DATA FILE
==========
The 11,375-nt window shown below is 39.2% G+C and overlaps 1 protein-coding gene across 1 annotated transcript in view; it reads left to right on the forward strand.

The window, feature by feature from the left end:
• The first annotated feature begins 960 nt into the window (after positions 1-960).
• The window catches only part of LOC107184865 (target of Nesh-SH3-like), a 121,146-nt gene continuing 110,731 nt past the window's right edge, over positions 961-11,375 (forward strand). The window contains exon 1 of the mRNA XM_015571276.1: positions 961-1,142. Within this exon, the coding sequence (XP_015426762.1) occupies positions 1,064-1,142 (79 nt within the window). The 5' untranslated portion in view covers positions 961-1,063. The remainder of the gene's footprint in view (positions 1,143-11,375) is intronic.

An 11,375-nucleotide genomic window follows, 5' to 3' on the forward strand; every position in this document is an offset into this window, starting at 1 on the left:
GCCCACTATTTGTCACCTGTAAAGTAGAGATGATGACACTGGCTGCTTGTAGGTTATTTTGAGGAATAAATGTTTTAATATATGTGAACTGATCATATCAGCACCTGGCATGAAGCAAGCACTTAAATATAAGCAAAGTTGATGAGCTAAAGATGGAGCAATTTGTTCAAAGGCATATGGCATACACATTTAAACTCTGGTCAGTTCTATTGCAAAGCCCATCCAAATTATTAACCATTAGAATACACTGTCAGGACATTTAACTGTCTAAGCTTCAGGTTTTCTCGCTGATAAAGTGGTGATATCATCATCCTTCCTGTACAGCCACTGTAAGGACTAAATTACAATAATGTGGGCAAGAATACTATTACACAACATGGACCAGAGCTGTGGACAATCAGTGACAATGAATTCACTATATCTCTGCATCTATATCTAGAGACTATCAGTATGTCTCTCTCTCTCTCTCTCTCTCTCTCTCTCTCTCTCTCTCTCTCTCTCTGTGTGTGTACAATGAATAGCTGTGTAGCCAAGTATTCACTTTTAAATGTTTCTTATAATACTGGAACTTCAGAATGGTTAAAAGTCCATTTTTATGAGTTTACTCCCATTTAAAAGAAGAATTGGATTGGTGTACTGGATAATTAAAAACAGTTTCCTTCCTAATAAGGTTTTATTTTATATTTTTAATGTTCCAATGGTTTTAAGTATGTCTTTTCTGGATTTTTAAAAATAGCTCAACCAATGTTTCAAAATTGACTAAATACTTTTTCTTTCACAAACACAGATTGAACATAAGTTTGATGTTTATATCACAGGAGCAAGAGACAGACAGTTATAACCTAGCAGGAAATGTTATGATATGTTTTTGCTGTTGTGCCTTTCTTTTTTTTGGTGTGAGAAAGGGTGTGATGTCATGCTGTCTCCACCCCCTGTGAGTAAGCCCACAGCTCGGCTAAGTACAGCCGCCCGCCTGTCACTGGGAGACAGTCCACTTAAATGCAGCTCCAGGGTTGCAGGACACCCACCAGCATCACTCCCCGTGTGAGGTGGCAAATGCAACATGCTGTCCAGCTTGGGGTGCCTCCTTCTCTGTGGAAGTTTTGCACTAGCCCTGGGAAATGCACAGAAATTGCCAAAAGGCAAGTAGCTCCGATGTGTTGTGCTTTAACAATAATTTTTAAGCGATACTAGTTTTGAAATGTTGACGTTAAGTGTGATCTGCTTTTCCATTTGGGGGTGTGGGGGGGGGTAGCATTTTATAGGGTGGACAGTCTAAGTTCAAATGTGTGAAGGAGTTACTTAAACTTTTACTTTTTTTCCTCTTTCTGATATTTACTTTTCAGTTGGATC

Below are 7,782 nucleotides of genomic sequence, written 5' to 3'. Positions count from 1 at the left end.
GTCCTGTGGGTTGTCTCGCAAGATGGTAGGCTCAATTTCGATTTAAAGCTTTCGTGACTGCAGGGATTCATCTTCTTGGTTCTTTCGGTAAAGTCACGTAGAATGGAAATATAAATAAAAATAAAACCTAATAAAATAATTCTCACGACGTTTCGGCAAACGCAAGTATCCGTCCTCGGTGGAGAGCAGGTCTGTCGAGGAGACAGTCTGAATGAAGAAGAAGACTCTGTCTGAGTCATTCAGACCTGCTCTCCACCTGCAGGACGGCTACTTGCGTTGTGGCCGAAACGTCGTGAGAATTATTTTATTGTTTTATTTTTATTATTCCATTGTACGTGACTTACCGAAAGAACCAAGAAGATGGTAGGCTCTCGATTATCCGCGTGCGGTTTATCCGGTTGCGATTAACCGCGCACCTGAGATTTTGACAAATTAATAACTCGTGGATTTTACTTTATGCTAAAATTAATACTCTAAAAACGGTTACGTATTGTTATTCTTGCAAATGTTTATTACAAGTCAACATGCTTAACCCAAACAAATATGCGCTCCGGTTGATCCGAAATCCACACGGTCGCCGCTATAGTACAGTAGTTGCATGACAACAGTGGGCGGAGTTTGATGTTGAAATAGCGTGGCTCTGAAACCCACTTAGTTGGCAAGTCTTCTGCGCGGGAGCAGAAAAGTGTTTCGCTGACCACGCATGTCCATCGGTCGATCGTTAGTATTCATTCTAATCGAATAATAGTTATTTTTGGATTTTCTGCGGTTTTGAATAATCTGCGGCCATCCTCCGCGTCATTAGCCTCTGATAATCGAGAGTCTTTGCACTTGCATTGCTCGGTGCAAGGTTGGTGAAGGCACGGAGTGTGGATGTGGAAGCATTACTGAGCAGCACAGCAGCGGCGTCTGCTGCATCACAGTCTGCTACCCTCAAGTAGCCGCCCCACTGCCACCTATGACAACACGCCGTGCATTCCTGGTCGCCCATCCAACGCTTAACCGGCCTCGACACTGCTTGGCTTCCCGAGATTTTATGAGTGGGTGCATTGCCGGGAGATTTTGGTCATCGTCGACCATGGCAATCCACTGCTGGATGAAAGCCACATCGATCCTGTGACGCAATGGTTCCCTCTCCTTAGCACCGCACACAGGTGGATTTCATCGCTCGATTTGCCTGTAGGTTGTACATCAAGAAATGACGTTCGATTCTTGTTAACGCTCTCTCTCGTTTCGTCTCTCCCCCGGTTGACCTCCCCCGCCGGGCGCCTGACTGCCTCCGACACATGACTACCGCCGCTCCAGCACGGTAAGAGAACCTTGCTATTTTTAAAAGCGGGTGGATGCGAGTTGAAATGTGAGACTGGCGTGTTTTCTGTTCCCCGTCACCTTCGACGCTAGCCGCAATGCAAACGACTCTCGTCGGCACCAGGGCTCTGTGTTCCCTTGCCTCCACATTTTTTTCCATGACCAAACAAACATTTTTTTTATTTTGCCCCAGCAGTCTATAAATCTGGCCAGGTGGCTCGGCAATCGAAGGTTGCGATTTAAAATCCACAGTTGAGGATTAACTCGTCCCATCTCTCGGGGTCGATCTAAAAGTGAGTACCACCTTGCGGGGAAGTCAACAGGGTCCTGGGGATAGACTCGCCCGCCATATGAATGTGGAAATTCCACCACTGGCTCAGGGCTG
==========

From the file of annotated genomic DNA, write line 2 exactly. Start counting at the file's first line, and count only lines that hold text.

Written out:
The window, feature by feature from the left end: